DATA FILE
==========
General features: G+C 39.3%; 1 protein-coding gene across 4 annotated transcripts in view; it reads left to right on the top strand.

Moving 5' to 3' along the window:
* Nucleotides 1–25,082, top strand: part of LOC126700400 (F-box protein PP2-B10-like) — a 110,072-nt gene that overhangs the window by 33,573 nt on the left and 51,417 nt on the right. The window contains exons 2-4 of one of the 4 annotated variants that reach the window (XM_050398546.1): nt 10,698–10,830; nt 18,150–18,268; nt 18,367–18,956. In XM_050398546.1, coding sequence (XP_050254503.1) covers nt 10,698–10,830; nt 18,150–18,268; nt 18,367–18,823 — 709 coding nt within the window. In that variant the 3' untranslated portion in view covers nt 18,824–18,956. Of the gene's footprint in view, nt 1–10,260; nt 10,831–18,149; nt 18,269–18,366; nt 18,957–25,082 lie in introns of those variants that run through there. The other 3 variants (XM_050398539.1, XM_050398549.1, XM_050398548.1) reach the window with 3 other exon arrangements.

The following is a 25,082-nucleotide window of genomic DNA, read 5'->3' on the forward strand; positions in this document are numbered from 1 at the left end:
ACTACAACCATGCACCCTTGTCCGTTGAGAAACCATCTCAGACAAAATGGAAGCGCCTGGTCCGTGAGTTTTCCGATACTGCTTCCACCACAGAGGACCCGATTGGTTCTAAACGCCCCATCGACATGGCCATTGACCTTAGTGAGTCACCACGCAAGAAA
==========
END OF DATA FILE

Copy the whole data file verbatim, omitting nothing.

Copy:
General features: G+C 39.3%; 1 protein-coding gene across 4 annotated transcripts in view; it reads left to right on the top strand.

Moving 5' to 3' along the window:
* Nucleotides 1–25,082, top strand: part of LOC126700400 (F-box protein PP2-B10-like) — a 110,072-nt gene that overhangs the window by 33,573 nt on the left and 51,417 nt on the right. The window contains exons 2-4 of one of the 4 annotated variants that reach the window (XM_050398546.1): nt 10,698–10,830; nt 18,150–18,268; nt 18,367–18,956. In XM_050398546.1, coding sequence (XP_050254503.1) covers nt 10,698–10,830; nt 18,150–18,268; nt 18,367–18,823 — 709 coding nt within the window. In that variant the 3' untranslated portion in view covers nt 18,824–18,956. Of the gene's footprint in view, nt 1–10,260; nt 10,831–18,149; nt 18,269–18,366; nt 18,957–25,082 lie in introns of those variants that run through there. The other 3 variants (XM_050398539.1, XM_050398549.1, XM_050398548.1) reach the window with 3 other exon arrangements.

The following is a 25,082-nucleotide window of genomic DNA, read 5'->3' on the forward strand; positions in this document are numbered from 1 at the left end:
ACTACAACCATGCACCCTTGTCCGTTGAGAAACCATCTCAGACAAAATGGAAGCGCCTGGTCCGTGAGTTTTCCGATACTGCTTCCACCACAGAGGACCCGATTGGTTCTAAACGCCCCATCGACATGGCCATTGACCTTAGTGAGTCACCACGCAAGAAA